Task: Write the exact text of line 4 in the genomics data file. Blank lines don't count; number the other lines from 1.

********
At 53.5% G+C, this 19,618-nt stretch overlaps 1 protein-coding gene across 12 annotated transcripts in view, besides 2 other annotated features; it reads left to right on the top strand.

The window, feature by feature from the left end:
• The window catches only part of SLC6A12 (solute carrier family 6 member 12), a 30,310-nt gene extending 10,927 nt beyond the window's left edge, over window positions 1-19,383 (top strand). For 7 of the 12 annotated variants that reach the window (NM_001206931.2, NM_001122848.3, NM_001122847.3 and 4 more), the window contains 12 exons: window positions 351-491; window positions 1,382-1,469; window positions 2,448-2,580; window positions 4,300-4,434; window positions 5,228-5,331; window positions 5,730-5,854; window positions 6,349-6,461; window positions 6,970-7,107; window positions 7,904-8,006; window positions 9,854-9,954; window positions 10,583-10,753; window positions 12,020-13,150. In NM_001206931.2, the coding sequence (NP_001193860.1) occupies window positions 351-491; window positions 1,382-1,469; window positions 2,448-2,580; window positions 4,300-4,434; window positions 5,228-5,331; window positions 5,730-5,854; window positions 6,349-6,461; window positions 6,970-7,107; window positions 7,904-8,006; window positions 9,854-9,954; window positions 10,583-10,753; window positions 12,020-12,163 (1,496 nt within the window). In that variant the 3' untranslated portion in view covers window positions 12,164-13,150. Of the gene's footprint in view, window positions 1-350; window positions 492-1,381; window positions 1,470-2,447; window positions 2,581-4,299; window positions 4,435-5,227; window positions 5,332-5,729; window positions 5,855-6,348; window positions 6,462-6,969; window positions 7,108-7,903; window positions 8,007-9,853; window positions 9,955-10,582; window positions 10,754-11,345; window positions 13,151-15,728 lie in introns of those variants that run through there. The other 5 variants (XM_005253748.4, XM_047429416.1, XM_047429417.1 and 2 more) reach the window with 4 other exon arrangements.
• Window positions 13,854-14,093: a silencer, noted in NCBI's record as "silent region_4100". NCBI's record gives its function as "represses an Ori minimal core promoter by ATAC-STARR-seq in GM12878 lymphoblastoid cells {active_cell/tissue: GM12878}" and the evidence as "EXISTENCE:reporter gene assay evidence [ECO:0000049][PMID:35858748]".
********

• Window positions 13,854-14,093: a silencer, noted in NCBI's record as "silent region_4100". NCBI's record gives its function as "represses an Ori minimal core promoter by ATAC-STARR-seq in GM12878 lymphoblastoid cells {active_cell/tissue: GM12878}" and the evidence as "EXISTENCE:reporter gene assay evidence [ECO:0000049][PMID:35858748]".